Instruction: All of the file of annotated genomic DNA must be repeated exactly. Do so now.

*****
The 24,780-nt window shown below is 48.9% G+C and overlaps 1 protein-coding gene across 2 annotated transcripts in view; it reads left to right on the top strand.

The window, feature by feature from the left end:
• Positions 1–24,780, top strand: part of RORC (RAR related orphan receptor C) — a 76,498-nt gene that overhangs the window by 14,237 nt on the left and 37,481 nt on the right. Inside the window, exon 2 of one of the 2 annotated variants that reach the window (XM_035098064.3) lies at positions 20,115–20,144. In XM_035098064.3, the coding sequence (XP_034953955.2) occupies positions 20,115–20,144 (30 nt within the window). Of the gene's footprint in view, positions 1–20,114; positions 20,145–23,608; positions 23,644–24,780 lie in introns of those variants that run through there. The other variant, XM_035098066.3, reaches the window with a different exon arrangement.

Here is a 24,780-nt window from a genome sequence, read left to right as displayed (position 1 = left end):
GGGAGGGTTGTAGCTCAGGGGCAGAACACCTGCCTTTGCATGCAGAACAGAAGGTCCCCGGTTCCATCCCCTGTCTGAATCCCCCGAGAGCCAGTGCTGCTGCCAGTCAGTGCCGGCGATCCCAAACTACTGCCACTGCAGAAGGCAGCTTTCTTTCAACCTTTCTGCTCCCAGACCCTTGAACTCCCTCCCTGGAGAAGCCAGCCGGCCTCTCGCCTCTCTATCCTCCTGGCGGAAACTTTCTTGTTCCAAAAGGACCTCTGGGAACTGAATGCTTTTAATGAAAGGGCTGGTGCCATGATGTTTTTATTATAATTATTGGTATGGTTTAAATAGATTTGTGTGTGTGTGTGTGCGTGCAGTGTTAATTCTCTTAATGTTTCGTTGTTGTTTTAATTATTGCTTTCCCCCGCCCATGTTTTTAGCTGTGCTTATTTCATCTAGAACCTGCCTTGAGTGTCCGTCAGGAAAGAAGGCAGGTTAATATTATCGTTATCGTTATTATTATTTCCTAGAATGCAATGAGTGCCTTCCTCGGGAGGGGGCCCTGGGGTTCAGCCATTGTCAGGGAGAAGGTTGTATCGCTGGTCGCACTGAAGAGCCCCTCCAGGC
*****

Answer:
The 24,780-nt window shown below is 48.9% G+C and overlaps 1 protein-coding gene across 2 annotated transcripts in view; it reads left to right on the top strand.

The window, feature by feature from the left end:
• Positions 1–24,780, top strand: part of RORC (RAR related orphan receptor C) — a 76,498-nt gene that overhangs the window by 14,237 nt on the left and 37,481 nt on the right. Inside the window, exon 2 of one of the 2 annotated variants that reach the window (XM_035098064.3) lies at positions 20,115–20,144. In XM_035098064.3, the coding sequence (XP_034953955.2) occupies positions 20,115–20,144 (30 nt within the window). Of the gene's footprint in view, positions 1–20,114; positions 20,145–23,608; positions 23,644–24,780 lie in introns of those variants that run through there. The other variant, XM_035098066.3, reaches the window with a different exon arrangement.

Here is a 24,780-nt window from a genome sequence, read left to right as displayed (position 1 = left end):
GGGAGGGTTGTAGCTCAGGGGCAGAACACCTGCCTTTGCATGCAGAACAGAAGGTCCCCGGTTCCATCCCCTGTCTGAATCCCCCGAGAGCCAGTGCTGCTGCCAGTCAGTGCCGGCGATCCCAAACTACTGCCACTGCAGAAGGCAGCTTTCTTTCAACCTTTCTGCTCCCAGACCCTTGAACTCCCTCCCTGGAGAAGCCAGCCGGCCTCTCGCCTCTCTATCCTCCTGGCGGAAACTTTCTTGTTCCAAAAGGACCTCTGGGAACTGAATGCTTTTAATGAAAGGGCTGGTGCCATGATGTTTTTATTATAATTATTGGTATGGTTTAAATAGATTTGTGTGTGTGTGTGTGCGTGCAGTGTTAATTCTCTTAATGTTTCGTTGTTGTTTTAATTATTGCTTTCCCCCGCCCATGTTTTTAGCTGTGCTTATTTCATCTAGAACCTGCCTTGAGTGTCCGTCAGGAAAGAAGGCAGGTTAATATTATCGTTATCGTTATTATTATTTCCTAGAATGCAATGAGTGCCTTCCTCGGGAGGGGGCCCTGGGGTTCAGCCATTGTCAGGGAGAAGGTTGTATCGCTGGTCGCACTGAAGAGCCCCTCCAGGC